Now let’s you and I counter those above points:

“The Fed is now aggressively easing to stimulate the economy.”

Aggressive easing occurs only amid heightened recession risk… 

“Earnings are coming in better than expected.”

Share buybacks (financial engineering) get much (far, and scarily, too much) of the credit for recent earnings per share growth. In fact, buybacks in total have exceeded total free cash flow for U.S. companies over the past two years!!! (see “debt-financed payouts” chart below)

“Credit spreads are signaling very little, if any, recession risk.”

Yield-hungry investors are willing to buy lower-rated bonds, keeping spreads tight, as interest rates rest at historic lows; making for a seriously risky scenario when things ultimately unwind.

“The yield curve is no longer inverted.”

Recessions don’t occur while curves are inverted, they occur after they begin to resteepen! 

“Next year’s an election year.”


“Unemployment is at a record low.”

Well, here’s a 50+-year chart (yellow line is the headline unemployment rate, red-shaded areas highlight recessions, white circles show unemployment bottoming [last one shows the latest reading]) YIKES!!: 


“The consumer is still in very good shape.”

Well, here’s another chart: This one shows the ISM Manufacturing Survey (white line) along with the Conference Board’s Consumer Confidence Survey (in yellow). Note how the ISM survey led the consumer prior to the past three recessions, and look at how they stack up currently (again, YIKES!!):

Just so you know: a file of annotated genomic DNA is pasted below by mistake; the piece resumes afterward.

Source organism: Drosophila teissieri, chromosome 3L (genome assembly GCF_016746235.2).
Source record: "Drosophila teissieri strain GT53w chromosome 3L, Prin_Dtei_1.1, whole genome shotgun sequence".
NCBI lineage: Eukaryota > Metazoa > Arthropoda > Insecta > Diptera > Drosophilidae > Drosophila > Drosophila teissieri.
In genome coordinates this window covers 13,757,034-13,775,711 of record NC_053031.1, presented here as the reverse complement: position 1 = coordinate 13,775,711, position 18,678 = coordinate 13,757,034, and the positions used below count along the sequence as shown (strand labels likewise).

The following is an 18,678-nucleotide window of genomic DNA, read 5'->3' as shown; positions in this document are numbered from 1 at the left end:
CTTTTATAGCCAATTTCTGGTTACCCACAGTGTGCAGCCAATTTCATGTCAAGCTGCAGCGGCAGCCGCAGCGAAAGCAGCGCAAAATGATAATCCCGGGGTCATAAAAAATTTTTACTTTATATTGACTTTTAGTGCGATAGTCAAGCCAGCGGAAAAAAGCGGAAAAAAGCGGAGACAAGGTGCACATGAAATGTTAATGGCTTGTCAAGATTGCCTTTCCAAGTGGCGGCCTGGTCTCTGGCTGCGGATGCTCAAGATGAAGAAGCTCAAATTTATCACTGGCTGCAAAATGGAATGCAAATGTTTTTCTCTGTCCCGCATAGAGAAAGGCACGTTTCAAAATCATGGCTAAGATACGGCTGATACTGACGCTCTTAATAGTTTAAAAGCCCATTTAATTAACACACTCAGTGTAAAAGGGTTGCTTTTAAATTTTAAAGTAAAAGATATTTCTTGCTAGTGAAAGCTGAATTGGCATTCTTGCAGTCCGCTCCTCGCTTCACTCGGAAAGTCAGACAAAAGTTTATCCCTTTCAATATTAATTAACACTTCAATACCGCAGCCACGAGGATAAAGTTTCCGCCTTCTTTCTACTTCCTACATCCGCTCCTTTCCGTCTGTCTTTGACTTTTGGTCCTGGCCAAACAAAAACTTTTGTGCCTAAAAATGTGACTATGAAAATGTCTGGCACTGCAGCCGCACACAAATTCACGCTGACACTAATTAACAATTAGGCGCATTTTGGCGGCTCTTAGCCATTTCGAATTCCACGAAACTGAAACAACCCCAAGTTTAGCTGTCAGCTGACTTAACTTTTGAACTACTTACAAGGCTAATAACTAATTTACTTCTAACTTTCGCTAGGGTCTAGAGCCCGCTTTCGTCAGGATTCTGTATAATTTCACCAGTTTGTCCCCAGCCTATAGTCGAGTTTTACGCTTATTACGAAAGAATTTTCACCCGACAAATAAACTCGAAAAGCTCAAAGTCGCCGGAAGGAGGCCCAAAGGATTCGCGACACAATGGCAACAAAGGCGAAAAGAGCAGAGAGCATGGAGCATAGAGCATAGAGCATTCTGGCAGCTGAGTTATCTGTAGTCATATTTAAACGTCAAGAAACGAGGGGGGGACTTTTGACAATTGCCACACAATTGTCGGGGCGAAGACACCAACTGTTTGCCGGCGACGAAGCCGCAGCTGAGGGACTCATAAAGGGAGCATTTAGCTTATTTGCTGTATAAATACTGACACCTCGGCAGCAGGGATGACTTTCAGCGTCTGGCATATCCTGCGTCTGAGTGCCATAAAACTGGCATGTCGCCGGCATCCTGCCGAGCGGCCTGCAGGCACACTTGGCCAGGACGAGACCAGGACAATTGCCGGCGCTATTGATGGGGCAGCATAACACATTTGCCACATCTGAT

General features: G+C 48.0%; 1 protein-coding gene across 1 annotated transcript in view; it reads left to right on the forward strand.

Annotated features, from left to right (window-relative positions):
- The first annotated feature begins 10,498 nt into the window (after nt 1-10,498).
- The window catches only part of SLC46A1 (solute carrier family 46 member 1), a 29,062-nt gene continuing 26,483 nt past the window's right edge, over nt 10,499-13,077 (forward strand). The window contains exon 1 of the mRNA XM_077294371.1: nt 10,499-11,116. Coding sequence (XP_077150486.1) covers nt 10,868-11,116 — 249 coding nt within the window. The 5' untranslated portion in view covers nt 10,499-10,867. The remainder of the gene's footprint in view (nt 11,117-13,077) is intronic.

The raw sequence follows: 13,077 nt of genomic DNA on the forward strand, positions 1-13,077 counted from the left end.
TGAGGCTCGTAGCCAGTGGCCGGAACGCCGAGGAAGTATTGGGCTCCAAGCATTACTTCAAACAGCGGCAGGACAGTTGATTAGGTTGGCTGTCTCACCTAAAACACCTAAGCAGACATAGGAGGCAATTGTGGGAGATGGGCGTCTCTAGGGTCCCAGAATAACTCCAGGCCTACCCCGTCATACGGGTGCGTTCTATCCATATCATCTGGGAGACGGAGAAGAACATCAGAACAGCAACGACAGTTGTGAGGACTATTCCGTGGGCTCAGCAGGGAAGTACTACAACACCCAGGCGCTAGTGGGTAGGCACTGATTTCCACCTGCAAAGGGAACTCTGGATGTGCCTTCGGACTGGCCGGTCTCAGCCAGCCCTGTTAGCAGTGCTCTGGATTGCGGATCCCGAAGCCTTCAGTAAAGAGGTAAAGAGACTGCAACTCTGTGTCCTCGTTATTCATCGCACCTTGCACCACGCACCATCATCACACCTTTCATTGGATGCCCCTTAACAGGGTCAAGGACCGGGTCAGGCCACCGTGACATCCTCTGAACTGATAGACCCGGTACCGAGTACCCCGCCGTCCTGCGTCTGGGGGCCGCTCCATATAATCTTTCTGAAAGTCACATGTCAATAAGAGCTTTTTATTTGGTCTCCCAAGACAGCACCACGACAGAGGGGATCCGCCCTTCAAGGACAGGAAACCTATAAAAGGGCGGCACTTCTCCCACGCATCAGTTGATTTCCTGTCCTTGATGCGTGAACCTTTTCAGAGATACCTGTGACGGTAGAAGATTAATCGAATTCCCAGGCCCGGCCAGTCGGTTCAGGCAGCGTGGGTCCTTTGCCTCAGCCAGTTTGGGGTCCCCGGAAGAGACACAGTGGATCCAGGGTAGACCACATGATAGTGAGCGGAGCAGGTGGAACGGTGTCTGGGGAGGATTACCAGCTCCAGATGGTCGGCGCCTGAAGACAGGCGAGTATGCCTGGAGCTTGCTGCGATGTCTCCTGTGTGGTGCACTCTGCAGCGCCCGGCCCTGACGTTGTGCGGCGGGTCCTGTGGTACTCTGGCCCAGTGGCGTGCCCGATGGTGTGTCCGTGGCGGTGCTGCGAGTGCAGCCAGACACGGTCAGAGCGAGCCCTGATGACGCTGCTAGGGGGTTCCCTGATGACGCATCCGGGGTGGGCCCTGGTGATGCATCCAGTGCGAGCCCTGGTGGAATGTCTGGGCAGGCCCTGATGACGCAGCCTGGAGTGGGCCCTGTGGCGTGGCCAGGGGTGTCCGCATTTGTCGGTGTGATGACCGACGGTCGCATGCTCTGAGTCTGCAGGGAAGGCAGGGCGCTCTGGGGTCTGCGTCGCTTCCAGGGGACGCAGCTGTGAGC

So, while, again, those are all points worth making (and countering!), when we step back and objectively view our surroundings we — more so than at anytime over the past 10+ years — are finding gaping holes in the prevailing bullish narrative! 

Back to the top: You might think that what I just presented indeed suggests that I believe that the market has “nowhere to go but down from here”, but not necessarily: In fact, it’s still my base case that the surface things that concern me — that could precipitate the next recession sooner than otherwise would’ve been the case — are by and large the result of a most untimely implementation of protectionist policies the world over (although predominantly in the U.S.). Therefore, should, as political risk should dictate, said policies be completely abandoned, there remains a chance (albeit slimmer by the day) that a near-term recession can be averted; in which case the concerning trends would resolve higher and we’d be reengaging in a manner that allows us to responsibly capture whatever upside the market has to offer. But, frankly, and alas, that’s just not our present state of affairs, and, therefore, presently trying to capture whatever upside the market has to offer would, in our view, be patently irresponsible.